Cataract is the leading cause of blindness worldwide, and cataract surgery is the most frequent surgical procedure in people aged 65 years or older in the Western world, including Japan.15–17 As the Japanese population ages, the prevalence of visual impairment is projected to increase from 1.35% in 2007 to 2.0% by 2050; hence, visual impairment due to cataract is on the increase.18 Therefore, an important challenge is assessing the effect of cataract surgery on vascular changes because the increasing elderly population is directly linked with the rise in the number of cataract patients having systemic chronic diseases, including heart disease, stroke, and diabetes. The invasiveness of cataract surgery induces the production of prostaglandins and other inflammatory cytokines. However, the relationship between these proinflammatory markers and changes in retinal vascular diameter has not been examined.19
In the current study, patients were treated with sodium restriction for one week after admission. The impact of blood pressure changes induced by sodium restriction on retinal vascular diameter was assessed. Changes in diameter of the retinal vessels before and after cataract surgery were also examined. To our knowledge, this is the first clinical study in Japan to use computerized measurements of retinal vascular diameter.
The subjects were 200 patients (92 males, 108 females, mean age ± standard deviation [SD] 76.4 ± 8.0 years) admitted between January 2009 and July 2009 to the Juntendo Tokyo Koto Geriatric Medical Center for cataract surgery. None had a history of renal dysfunction or abnormal blood biochemistry. Patients with renal dysfunction, including renal failure, were excluded because they are often undergoing dialysis, strict fluid restriction, and diet therapy, ie, factors that make them unsuitable for evaluation of the effect of sodium restriction. Patients who had retinal disease, including severe diabetic retinopathy, were considered unsuitable for evaluation of retinal vessel diameter and were therefore excluded.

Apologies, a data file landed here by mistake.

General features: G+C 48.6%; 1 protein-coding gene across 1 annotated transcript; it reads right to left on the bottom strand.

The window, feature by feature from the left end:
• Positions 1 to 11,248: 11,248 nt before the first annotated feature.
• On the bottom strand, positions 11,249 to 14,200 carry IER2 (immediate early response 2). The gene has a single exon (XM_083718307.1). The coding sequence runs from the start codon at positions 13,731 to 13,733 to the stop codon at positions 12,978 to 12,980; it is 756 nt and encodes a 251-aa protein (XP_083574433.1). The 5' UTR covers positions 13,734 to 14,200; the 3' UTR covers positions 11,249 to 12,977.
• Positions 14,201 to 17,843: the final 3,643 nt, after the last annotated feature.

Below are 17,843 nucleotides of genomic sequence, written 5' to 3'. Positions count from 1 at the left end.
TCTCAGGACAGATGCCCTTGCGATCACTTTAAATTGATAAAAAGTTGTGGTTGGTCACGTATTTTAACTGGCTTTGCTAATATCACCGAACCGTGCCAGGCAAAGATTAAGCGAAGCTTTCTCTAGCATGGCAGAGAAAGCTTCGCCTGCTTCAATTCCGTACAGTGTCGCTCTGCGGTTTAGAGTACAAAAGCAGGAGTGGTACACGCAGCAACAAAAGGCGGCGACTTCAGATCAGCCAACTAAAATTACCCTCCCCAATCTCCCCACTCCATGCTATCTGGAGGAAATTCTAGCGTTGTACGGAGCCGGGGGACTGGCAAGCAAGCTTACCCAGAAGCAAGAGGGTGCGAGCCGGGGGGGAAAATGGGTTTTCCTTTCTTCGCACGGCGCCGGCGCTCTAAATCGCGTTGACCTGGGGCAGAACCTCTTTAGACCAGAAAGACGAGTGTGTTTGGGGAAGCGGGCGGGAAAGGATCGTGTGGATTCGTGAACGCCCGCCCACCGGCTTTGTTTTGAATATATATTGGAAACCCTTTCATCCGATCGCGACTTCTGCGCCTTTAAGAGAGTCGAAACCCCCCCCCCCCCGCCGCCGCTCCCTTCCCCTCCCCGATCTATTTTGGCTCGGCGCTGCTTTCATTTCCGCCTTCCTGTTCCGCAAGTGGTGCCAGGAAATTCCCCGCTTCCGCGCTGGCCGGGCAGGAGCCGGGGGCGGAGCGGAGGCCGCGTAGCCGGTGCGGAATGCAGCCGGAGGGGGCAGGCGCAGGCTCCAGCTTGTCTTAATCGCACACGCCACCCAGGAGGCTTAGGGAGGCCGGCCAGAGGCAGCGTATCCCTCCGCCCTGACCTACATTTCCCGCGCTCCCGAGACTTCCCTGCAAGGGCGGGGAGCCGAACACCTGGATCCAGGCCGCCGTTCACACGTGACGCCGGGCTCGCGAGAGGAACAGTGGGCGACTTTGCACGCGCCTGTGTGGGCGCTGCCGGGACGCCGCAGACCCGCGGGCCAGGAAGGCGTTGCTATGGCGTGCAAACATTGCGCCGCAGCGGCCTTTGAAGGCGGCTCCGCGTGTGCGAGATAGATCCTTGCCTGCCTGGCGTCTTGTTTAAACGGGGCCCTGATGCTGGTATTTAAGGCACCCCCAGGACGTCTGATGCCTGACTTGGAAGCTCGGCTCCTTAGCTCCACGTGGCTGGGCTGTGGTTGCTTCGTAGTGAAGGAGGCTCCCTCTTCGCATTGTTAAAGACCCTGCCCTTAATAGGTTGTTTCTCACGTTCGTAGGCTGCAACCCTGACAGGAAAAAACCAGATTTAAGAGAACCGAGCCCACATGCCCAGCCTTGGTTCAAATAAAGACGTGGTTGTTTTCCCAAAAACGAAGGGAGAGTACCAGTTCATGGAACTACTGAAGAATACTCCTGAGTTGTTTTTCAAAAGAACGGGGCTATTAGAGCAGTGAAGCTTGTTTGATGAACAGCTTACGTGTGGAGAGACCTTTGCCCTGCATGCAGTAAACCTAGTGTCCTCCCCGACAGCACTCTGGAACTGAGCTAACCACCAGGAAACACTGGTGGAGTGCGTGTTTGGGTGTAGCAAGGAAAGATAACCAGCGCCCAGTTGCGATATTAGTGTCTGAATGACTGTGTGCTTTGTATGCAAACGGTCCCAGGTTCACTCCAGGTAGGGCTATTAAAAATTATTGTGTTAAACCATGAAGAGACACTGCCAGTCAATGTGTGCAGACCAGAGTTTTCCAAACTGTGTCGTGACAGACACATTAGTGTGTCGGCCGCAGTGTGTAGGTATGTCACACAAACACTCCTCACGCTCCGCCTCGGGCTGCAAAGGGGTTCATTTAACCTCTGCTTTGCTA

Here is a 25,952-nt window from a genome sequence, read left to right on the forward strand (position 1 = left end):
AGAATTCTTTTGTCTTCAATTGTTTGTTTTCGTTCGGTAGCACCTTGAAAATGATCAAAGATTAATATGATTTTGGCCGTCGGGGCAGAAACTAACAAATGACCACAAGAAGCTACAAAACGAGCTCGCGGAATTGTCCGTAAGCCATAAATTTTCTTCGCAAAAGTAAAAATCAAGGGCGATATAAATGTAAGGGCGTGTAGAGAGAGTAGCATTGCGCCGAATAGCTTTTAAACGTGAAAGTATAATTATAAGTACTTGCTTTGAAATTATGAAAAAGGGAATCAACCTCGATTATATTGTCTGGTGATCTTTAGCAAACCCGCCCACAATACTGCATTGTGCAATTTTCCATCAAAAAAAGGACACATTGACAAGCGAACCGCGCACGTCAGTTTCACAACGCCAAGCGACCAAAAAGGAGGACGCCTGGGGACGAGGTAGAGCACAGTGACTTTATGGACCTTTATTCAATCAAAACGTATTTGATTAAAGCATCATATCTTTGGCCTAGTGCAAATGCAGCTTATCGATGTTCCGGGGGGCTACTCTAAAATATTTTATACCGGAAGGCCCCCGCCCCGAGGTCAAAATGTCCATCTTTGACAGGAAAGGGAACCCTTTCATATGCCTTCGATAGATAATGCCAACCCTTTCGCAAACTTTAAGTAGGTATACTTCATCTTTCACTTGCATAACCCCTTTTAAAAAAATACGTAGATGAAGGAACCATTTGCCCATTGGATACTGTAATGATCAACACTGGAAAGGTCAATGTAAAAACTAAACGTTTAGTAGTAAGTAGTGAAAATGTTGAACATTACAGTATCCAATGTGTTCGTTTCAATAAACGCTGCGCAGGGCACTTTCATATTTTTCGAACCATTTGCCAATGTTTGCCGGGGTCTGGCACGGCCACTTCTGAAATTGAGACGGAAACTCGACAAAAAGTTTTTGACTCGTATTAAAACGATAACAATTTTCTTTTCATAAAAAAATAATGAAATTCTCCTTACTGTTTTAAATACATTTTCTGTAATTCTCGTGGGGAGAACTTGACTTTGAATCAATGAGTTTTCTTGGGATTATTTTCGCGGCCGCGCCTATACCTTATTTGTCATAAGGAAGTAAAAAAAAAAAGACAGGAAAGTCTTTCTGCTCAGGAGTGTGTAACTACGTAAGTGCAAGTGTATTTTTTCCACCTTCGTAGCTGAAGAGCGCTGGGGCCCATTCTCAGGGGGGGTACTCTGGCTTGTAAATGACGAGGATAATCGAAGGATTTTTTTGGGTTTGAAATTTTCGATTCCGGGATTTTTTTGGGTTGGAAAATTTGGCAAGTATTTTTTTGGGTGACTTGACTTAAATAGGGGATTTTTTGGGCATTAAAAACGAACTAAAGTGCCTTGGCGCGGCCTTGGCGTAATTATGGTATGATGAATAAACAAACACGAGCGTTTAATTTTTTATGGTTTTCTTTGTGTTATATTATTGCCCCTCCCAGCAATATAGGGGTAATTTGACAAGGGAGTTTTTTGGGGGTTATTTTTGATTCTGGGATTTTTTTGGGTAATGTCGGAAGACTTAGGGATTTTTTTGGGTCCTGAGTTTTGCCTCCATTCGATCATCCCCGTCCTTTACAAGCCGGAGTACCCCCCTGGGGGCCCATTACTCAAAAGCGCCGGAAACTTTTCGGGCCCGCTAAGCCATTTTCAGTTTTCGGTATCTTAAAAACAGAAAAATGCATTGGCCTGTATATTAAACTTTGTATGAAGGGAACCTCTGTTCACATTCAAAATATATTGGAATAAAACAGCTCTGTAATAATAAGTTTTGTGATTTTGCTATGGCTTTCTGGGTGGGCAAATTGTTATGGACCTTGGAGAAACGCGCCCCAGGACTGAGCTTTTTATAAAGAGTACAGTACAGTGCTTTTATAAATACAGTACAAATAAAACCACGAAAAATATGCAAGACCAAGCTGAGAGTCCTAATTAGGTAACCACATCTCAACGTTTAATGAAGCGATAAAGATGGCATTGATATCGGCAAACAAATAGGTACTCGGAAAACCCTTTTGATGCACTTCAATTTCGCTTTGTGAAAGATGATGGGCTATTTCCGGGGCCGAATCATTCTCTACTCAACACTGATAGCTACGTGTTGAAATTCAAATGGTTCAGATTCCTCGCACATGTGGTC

The control group consisted of 100 patients who all gave informed consent. Before surgery and one week after surgery, the blood pressure of each patient was measured and posterior pole retina-centered fundus photographs were obtained. Diameter of the retinal vessels was measured quantitatively, and changes in mean blood pressure and in diameter of the retinal vessels were evaluated. During the week of the study, the control patients received a regular diet with no sodium restriction (ie, 10 g sodium per day).
For one week after admission, the remaining 100 patients received a sodium-restricted diet of 5 g sodium per day (ie, the sodium restriction group). At admission and one week after surgery, each patient’s blood pressure was measured and posterior pole retina-centered fundus photographs were obtained. The diameter of the retinal vessels was measured quantitatively, and the extent of diffuse narrowing of the retinal vascular diameter was evaluated.
All patients underwent cataract surgery of both eyes. The procedure utilized phacoemulsification and intraocular lens implantation.
A nonstereoscopic 45° nonmydriatic fundus camera (Nonmyd7, Kowa Inc, Nagoya, Japan) obtained retinal photographs of both eyes for each patient. One field was centered between the macula and optic disc. A retinal photograph was ungradable if more than one arteriole or venule with a diameter greater than 40 μm could not be measured after three attempts. All retinal vessel measurements were obtained from the right eye. A trained grader graded the arteriolar and venular diameters. The grader used a standardized protocol with a computer-assisted method having high reproducibility. 8 In these analyses, the fundus image covered a sufficient area in a zone lying 0.5 to 1 disc diameter away from the disc margin (referred to as zone B).
Details of image preparation and grading protocols have been described previously.8,9 A digitized grid was placed over the image and centered on the optic disc. All vessels passing completely through zone B were measured using image analysis software (Retinal Analysis, Department of Ophthalmology and Visual Sciences, University of Wisconsin, Madison, WI). The grader identified each vessel as either an arteriole or venule. The software calculated the average width from five equidistant measurements of each vessel. The average retinal arteriolar or venular diameter for each eye was calculated using the Parr–Hubbard formula. They were then summarized as the central retinal arteriolar equivalent (CRAE) or the central retinal venular equivalent (CRVE).20,21